Budgeting In Inflationary Times
Although inflation has stabilized over the past few months, the past year has been a rocky one for people on fixed incomes or unable to get salary increases. And with OPEC+ cutting oil production, it doesn’t look as if gasoline or home heating oil will be dropping in price any time soon.
Seniors on Medicare may get a little help with prescription drug costs, but otherwise, unless you find a way to get more money to come in – perhaps a seasonal part-time job? – you’re going to probably need to make a few cuts in spending.
The first step is to see where you’re spending. It may not be as obvious as you think. When I was in college, I had a job my freshman year, and was still always running out of money. I couldn’t figure it out. So, for two months I tracked every cent I spent, and I quickly learned that I was playing too much pinball. Way too much. Around $40 a week back when I could eat lunch for under $5. I cut back on the games and I had money to go to the movies.
You should also itemize your expenses. You may be buying the same items in the grocery store as last year, but some may have doubled in price while others are only up 10%. You can try the tried and true method of discount shopping: Scout for coupons and sales. Buy store-brands instead of the big names. Yes, I like Coca-Cola better than GeneriCola also, but if the former is 12 cans for $8 and the latter is 12 cans for $4, I’m no longer having a smile with my Coke. Whole Foods is a blast, but Walmart also sells cereal, and you may have to go skip your organic, stone-ground, low-salt, blue corn chips. Skipping little luxuries can add up over a month.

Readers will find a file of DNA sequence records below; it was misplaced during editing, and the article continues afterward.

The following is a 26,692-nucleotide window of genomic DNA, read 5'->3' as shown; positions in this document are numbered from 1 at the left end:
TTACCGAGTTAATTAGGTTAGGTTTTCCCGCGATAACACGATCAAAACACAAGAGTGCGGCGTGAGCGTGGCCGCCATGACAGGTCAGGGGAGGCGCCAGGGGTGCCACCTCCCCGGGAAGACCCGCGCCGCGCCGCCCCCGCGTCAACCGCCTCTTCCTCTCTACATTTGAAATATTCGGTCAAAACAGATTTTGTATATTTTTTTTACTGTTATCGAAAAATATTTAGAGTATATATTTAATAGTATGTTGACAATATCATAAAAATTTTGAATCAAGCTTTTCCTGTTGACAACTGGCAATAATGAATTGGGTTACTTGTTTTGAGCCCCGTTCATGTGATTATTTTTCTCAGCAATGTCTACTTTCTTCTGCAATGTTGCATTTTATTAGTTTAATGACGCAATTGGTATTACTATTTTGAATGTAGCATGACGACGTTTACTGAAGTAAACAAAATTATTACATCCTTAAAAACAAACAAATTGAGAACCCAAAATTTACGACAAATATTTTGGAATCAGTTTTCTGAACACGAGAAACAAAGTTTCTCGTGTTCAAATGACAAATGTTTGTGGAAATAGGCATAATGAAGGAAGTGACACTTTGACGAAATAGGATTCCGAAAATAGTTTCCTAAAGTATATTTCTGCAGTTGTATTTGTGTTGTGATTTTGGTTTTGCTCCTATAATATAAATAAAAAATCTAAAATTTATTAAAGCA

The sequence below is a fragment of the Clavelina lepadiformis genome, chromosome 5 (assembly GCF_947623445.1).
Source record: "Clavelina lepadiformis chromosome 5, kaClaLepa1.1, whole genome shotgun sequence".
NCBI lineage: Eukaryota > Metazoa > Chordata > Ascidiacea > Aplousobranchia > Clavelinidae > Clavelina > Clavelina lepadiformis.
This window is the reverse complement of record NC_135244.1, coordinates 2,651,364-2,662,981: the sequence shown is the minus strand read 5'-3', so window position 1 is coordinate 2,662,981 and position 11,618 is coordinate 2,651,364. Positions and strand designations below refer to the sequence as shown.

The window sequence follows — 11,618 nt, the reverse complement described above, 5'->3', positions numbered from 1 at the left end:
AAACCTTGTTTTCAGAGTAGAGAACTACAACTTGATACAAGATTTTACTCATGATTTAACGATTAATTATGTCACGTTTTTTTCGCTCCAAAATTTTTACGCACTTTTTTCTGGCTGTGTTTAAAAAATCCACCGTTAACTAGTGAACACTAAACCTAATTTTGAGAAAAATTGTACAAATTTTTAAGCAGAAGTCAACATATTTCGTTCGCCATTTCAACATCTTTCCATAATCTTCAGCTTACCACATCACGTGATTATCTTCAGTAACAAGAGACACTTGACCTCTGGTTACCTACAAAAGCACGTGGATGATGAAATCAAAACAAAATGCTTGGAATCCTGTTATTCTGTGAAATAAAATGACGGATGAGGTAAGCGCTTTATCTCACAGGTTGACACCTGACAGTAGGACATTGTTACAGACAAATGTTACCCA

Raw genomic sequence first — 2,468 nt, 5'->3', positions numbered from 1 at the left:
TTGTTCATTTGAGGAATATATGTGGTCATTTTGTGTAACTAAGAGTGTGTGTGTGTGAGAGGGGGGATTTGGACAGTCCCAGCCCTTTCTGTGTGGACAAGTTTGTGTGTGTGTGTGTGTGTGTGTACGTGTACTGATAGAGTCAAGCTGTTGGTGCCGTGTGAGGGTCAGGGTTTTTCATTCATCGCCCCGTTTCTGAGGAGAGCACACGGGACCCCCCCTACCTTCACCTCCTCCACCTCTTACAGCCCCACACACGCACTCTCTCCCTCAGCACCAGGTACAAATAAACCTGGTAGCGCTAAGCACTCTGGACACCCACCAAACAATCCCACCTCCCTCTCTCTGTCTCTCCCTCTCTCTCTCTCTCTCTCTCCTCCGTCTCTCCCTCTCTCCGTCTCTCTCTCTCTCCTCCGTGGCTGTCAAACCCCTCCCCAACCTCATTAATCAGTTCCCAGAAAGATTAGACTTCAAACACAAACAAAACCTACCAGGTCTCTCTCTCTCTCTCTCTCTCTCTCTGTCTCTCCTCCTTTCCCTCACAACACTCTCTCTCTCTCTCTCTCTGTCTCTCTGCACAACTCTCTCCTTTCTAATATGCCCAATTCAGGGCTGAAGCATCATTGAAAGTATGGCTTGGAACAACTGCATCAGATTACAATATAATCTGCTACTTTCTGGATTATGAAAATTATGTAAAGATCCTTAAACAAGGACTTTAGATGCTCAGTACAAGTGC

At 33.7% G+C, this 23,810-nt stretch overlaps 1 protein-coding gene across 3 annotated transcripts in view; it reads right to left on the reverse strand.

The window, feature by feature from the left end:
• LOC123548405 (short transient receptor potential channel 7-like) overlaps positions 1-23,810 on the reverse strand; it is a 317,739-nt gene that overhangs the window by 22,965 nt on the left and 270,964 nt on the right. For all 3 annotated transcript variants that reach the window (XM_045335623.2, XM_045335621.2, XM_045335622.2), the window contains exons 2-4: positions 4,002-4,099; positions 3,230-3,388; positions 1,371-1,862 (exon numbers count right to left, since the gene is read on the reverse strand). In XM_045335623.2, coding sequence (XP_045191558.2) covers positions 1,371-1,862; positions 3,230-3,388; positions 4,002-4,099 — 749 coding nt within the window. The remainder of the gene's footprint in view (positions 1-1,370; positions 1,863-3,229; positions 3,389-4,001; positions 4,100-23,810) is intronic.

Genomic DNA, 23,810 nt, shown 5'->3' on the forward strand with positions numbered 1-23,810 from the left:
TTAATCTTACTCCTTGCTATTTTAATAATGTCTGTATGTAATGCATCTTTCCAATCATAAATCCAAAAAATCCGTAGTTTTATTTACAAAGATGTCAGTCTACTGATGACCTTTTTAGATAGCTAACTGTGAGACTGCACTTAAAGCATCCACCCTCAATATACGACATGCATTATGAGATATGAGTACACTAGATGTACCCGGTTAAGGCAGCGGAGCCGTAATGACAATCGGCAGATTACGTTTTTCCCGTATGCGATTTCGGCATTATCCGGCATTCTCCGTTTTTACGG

Walking a few blocks every day instead of driving, could mean saving an extra fill-up per month. Plus, you may feel better.
See if you can save on big ticket items such as car insurance or health insurance. Just $20 a month in savings can add up to $240 a year. That will buy a few presents at the holidays. If your credit is good, see if you can get your credit card company to give you a lower rate or switch to another company offering a lower rate. But make sure it’s really a lower rate and not a come-on that’s going to cost you more in the long run. Make sure your living quarters are energy efficient. The last thing you want to spend money on is air being blown out the cracks in your house or gaps in your doors and windows.
Then there’s the easy stuff: Don’t run the dishwasher for a few dishes; don’t do the laundry when you only have half a load. Saving water and electricity can save you money. Limit your expensive coffee purchases to a treat instead of a daily occurrence. Check out your local library before buying another book (although we fully support buying books).
Take another look at your investments, if you’re fortunate enough to still have any. If it’s going to be a rough year for stocks, maybe take a breather. Look to invest in a higher-yield government bond (one thing inflation is good for is bond yields) or a stock that yields a strong dividend.
And if you’re still working, ask your boss for a raise. You deserve it.